Daddy By Plath

Plathís poem "Daddy" describes her feelings of oppression from her
childhood and conjures the struggle many women face in a male-dominated society.

The conflict of this poem is male authority versus the right of a female to
control her own life and be free of male domination. Plathís conflicts begin
with her father and continue into the relationship between her and her husband.

This conflict is examined in lines 71-80 of "Daddy" in which Plath
compares the damage her father caused to that of her husband. The short stanzas
containing powerful imagery overwhelm the readers forcing them to imagine the
oppression that the speaker went through in her short life. The tone of this
poem is that of an adult engulfed in outrage and who oftentimes slips into a
childlike dialect; this is evident when the speaker continually uses the word
"Daddy" and also repeats herself quite often. The last two stanzas of
the poem, especially, portray a dismal picture of life for women who find
themselves under a dominating male figure. The passage seems to show that the
speaker has reached a resolution after being kept under a manís thumb all her
life. In lines 71-80 the speaker compares her father and her husband to vampires
saying how they betrayed her and drank her blood--sucking her dry of life. She
tells her father to give up and be done, to lie back" (line 75) and in line

80, she says, "Daddy, daddy, you bastard, Plathís attitude towards men is
expressed in this passage through her imagery of the villagers stamping and
dancing on the dead vampire. The speaker says "If Iíve killed one man,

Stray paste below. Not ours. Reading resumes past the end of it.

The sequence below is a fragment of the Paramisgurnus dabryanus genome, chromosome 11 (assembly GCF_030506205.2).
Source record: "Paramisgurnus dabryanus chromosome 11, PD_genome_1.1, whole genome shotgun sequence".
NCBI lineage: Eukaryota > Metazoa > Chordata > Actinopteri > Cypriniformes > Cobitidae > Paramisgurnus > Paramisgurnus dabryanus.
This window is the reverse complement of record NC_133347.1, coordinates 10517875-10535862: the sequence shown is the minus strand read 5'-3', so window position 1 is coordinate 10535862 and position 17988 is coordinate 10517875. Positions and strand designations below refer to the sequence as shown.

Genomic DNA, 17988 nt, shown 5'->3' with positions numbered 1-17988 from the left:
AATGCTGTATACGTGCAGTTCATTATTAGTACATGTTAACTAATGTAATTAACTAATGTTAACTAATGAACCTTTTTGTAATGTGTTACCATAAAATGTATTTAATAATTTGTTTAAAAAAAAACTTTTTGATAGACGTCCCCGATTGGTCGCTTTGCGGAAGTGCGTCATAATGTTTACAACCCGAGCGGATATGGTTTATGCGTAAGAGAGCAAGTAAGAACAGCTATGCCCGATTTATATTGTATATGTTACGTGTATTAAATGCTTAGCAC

Iíve killed twoĖ" most likely meaning that all men are the same and
ridding the world of one is equivalent to ridding the world of both. She is also
killing off the mature childish ideas of her father being her husband (Electra
complex), and ridding herself of those feelings. In line 72, "The vampire
who said he was you / and drank my blood for a year / seven years, if you want
to know" describes her husband and the ability of male power to strip a
woman of her sense of self. (Plath was married to her husband for seven years
during which he had an affair with another woman.) He has drained her by
drinking her blood, or figuratively sucking the life out of her. In line 75,

Plath states, "Daddy, you can lie back now," as if to say the damage
is done. "Thereís a stake in your fat black heart and the villagers never
liked you," is relevant to the image of vampires because stabbing them with
a stake to the heart is the only way they die. The villagers can be thought of
as another persona for Plath who has gotten over her resentment of her father
and now has just decided to forget about him. "They [the villagers] are
dancing and stamping on you. / They always knew it was you," is almost
ambiguous because it is not clear whether Plath is directing this to her husband
or her father. If to her father, it means that she has figured out that it was
her father in Tedís place all along and subconsciously Plath knew that and
didnít want to believe it. Yet, in the last line, it is clear that Plath was
able to resolve.